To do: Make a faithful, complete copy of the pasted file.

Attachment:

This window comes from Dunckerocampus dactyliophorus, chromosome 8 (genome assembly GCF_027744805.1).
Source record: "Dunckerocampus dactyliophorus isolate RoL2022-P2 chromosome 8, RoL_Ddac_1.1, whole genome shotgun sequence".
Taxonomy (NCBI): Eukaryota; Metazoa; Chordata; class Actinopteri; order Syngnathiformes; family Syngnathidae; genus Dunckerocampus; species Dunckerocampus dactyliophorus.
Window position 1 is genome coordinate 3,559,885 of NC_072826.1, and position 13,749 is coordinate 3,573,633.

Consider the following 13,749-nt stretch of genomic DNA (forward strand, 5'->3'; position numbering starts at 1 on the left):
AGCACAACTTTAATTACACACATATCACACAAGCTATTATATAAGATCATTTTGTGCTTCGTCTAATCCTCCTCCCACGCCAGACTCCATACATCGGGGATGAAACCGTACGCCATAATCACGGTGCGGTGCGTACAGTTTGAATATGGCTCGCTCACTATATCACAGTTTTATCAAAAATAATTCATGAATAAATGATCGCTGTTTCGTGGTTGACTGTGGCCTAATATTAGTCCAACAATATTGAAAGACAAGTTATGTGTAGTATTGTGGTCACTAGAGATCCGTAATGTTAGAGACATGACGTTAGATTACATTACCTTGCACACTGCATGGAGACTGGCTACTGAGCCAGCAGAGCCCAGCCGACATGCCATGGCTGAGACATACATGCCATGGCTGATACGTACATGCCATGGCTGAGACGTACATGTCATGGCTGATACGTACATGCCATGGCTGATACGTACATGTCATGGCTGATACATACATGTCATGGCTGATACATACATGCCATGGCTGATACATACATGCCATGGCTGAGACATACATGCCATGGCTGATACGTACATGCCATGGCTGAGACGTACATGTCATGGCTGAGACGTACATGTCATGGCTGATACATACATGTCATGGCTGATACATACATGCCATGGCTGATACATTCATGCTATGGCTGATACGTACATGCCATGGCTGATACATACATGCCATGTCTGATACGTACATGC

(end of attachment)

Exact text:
This window comes from Dunckerocampus dactyliophorus, chromosome 8 (genome assembly GCF_027744805.1).
Source record: "Dunckerocampus dactyliophorus isolate RoL2022-P2 chromosome 8, RoL_Ddac_1.1, whole genome shotgun sequence".
Taxonomy (NCBI): Eukaryota; Metazoa; Chordata; class Actinopteri; order Syngnathiformes; family Syngnathidae; genus Dunckerocampus; species Dunckerocampus dactyliophorus.
Window position 1 is genome coordinate 3,559,885 of NC_072826.1, and position 13,749 is coordinate 3,573,633.

Consider the following 13,749-nt stretch of genomic DNA (forward strand, 5'->3'; position numbering starts at 1 on the left):
AGCACAACTTTAATTACACACATATCACACAAGCTATTATATAAGATCATTTTGTGCTTCGTCTAATCCTCCTCCCACGCCAGACTCCATACATCGGGGATGAAACCGTACGCCATAATCACGGTGCGGTGCGTACAGTTTGAATATGGCTCGCTCACTATATCACAGTTTTATCAAAAATAATTCATGAATAAATGATCGCTGTTTCGTGGTTGACTGTGGCCTAATATTAGTCCAACAATATTGAAAGACAAGTTATGTGTAGTATTGTGGTCACTAGAGATCCGTAATGTTAGAGACATGACGTTAGATTACATTACCTTGCACACTGCATGGAGACTGGCTACTGAGCCAGCAGAGCCCAGCCGACATGCCATGGCTGAGACATACATGCCATGGCTGATACGTACATGCCATGGCTGAGACGTACATGTCATGGCTGATACGTACATGCCATGGCTGATACGTACATGTCATGGCTGATACATACATGTCATGGCTGATACATACATGCCATGGCTGATACATACATGCCATGGCTGAGACATACATGCCATGGCTGATACGTACATGCCATGGCTGAGACGTACATGTCATGGCTGAGACGTACATGTCATGGCTGATACATACATGTCATGGCTGATACATACATGCCATGGCTGATACATTCATGCTATGGCTGATACGTACATGCCATGGCTGATACATACATGCCATGTCTGATACGTACATGC